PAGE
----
Col Ikram Ullah Chitral

Afghan peace – an elusive goal

Col (r) IkramUllah Khan

The US abrupt withdrawal from Afghanistan has created conditions that has put the security situation of Afghanistan in an utter chaos. A scene of pandemonium is witnessed throughout the war-torn country in the absence of government control over the worsening security situation. The Taliban’s blitz has left the demoralized Afghan National Defence Security Forces (ANDSF) completely unnerved which is evident from the fact that they are surrendering before the Taliban doughty fighters without putting up a resolute fight. Reports emanating from Taliban sources indicate that the Afghan security forces’ personnel who lay down arms voluntarily are given blanket amnesty and are allowed to go home after being paid the fare charges while some others are fleeing to neighbouring countries like Uzbekistan. This, according to Taliban is being done to encourage the security forces to lay down arms and join the Taliban fighters.

According to a report published in “The New York Times” citing US Joint Chiefs of Staff Chairman General Mark Milley, a complete Taliban takeover is possible in Afghanistan. According to him, “Taliban fighters have achieved decisive strategic gains in Afghanistan and have gained control of about half of 419 districts and putting pressure on the outskirts of 17 of 34 provincial capitals short of seizing control of any of them”. According to Taliban sources, capturing provincial capitals is not a big deal for them butat the moment it doesn’t figure in theirscheme of operationand they are not doing it as a part of their well-thought-out strategy because they believe any precipitous move on their part in this regard may spoil the strategic as well as tactical gains achieved by them in the battlefield so far.They have captured strategically important countryside locations away from provincial capitals and are gradually advancing towards their ultimate objective with little resistance from Afghan security forces. However, after consolidating their position in rural areas they have now started focusing on capturing provincial capitals. According to Al-Jazeerah, to start with, they have captured provincial capital Zaranj, the capital of Nimruz province.  It’s a strategically important province as it shares its borders with Iran and Pakistan. Presently, a fierce fighting is reportedly going on in other three key Afghan cities, i.e. Herat, Qandahar and Lashkar Gah. Given the strategic importance of these cities, if Taliban succeed in capturing them, the fall of Kabul wouldn’t be far away.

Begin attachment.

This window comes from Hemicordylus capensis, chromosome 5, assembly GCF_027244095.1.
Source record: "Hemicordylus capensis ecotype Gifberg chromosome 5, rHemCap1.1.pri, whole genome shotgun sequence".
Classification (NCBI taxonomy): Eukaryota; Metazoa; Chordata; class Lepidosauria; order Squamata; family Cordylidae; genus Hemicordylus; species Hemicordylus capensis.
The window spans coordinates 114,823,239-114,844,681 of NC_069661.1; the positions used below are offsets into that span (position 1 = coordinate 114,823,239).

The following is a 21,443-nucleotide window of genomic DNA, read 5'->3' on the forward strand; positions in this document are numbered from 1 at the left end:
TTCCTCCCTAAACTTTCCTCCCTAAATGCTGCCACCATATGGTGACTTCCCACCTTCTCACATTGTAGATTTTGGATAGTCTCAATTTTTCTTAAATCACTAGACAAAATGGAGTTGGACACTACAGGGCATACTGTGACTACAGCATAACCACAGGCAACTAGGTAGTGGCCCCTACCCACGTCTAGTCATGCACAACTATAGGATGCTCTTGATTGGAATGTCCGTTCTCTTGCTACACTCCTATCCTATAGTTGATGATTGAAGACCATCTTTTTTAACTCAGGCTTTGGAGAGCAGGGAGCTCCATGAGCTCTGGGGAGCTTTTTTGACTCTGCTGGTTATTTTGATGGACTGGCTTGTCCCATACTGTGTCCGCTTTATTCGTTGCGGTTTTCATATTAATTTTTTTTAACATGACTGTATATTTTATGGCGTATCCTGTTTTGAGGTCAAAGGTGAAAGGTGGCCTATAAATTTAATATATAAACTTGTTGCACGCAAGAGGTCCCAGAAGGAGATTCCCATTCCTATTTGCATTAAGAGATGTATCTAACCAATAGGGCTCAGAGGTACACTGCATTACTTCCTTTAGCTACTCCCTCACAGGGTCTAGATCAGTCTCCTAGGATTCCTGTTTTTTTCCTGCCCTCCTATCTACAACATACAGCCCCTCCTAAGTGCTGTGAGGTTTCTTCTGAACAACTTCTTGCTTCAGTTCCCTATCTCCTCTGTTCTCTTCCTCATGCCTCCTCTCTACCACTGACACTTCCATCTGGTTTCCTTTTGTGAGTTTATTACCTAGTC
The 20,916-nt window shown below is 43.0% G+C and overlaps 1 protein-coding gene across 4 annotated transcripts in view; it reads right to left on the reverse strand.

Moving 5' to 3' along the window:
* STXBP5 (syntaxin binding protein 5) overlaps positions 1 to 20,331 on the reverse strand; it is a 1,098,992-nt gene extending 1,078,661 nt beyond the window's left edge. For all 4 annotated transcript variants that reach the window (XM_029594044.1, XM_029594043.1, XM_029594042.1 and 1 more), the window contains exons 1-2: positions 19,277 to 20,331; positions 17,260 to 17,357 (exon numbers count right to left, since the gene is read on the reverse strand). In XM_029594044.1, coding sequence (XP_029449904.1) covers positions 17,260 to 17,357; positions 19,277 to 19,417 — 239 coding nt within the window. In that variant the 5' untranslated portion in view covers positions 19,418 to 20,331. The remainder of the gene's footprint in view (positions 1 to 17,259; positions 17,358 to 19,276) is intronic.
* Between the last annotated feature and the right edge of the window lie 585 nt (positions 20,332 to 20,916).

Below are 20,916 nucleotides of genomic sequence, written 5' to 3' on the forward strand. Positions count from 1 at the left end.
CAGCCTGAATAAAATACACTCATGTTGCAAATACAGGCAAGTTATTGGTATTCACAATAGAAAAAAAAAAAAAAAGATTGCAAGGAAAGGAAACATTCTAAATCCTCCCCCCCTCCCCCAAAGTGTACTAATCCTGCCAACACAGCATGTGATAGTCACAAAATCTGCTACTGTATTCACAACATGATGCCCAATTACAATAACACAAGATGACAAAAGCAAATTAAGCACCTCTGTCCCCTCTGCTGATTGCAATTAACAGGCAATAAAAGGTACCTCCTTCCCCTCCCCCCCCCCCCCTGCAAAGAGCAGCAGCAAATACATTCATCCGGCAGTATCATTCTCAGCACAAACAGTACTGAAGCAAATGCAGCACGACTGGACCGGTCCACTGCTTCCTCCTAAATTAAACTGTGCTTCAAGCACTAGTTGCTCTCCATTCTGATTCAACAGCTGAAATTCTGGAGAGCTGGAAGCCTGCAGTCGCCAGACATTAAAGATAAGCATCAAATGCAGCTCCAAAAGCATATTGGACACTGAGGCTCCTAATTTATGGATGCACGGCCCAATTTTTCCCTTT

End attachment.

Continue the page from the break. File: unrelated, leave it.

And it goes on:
With the ever increasing control of Taliban over Afghanistan, the prospects of a negotiated settlement of Afghanistan’s simmering problem are getting thinner. The recent peace talks held in Doha between the Taliban and Afghan government’s high-powered delegation led by Dr Abdullah Abdullah ended without fetching any positive result. Battlefield victories have emboldened the Taliban to maintain an upper hand while negotiating with Afghan government for peace.For Ashraf Ghani it’s a race against time to rescue his crumbling empire. Seeing the Taliban’s ultimate victory round the corner, Ashraf Ghani, as a last-ditch effort has started raising ethnic militias being equipped with arms and ammunitions provided by India to fight the Taliban. The US is encouraging India to extend all out financial and military support to Afghan government to stem Taliban advance.